Well, that was quick. Just shy of 24 hours after United permanently removed its change fees on domestic flights, Delta and American have followed suit.
“We’ve said before that we need to approach flexibility differently than this industry has in the past, and today’s announcement builds on that promise to ensure we’re offering industry-leading flexibility, space, and care to our customers,” Delta CEO Ed Bastian said in a statement. “We want our customers to book and travel with peace of mind, knowing that we’ll continue evaluating our policies to maintain the high standard of flexibility they expect.”
While Delta’s policy change mimics United’s exactly—all passengers booked in a fare class above Basic Economy on a domestic flight can now change their flights for free—American has one-upped its competitors, offering free changes on short-haul international flights to Canada, the Caribbean, and Mexico, in addition to domestic destinations. That said, American, just like Delta and United, has excluded Basic Economy passengers from the no-change-fee policy. (It should also be noted that while most passengers on all three airlines will no longer have to pay change fees, they’ll still be responsible for any differences in fare.)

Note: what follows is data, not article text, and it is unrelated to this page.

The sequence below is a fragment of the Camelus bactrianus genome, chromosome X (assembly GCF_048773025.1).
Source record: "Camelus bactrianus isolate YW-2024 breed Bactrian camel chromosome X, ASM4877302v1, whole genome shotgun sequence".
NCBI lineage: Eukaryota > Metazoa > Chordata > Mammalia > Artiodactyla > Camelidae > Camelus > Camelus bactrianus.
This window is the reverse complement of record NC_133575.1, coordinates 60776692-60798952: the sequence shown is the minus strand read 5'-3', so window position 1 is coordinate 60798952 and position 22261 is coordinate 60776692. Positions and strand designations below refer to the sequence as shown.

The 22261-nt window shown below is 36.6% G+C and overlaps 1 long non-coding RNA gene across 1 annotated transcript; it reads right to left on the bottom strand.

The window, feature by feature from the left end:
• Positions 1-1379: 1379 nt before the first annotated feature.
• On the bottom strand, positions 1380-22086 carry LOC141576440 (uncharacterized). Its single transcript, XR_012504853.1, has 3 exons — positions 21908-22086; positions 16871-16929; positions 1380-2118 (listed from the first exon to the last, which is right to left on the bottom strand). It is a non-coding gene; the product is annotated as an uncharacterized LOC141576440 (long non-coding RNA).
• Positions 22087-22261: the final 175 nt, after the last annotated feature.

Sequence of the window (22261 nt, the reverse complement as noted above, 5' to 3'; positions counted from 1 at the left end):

American has also replicated United’s removal of same-day standby fees for both domestic and international flights, whereas Delta will continue to reserve that privilege for Gold, Platinum, and Diamond Medallion members.
On top of all these changes, American has also revamped its Basic Economy fare class that really improves the game for passengers looking to fly on a budget. Now, absolutely anyone booked on the bargain fare will be able to pay for upgrades, premium seat selection, priority boarding, and same-day confirmed flight changes, while AAdvantage elites flying in Basic Economy will be able to tap into those benefits per their status tier free of charge.
There is, however, a little bit of a tradeoff. As of January 1, 2021, passengers flying Basic Economy on American will no longer earn qualifying dollars, spend, or segments—the building blocks of earning elite status on the airline. But for passengers who prioritize budget and flexibility over chasing elite status, that won’t likely be a dealbreaker.
“American is offering more flexibility and ease than ever before, should travel plans change,” American’s Chief Revenue Officer Vasu Raja said in a statement. “By eliminating change fees, giving customers an opportunity to get where they want to go faster with free same-day standby on earlier flights, and providing access to upgrades and seats for all fare types, we’re giving customers the freedom to make their own choices when traveling with American.”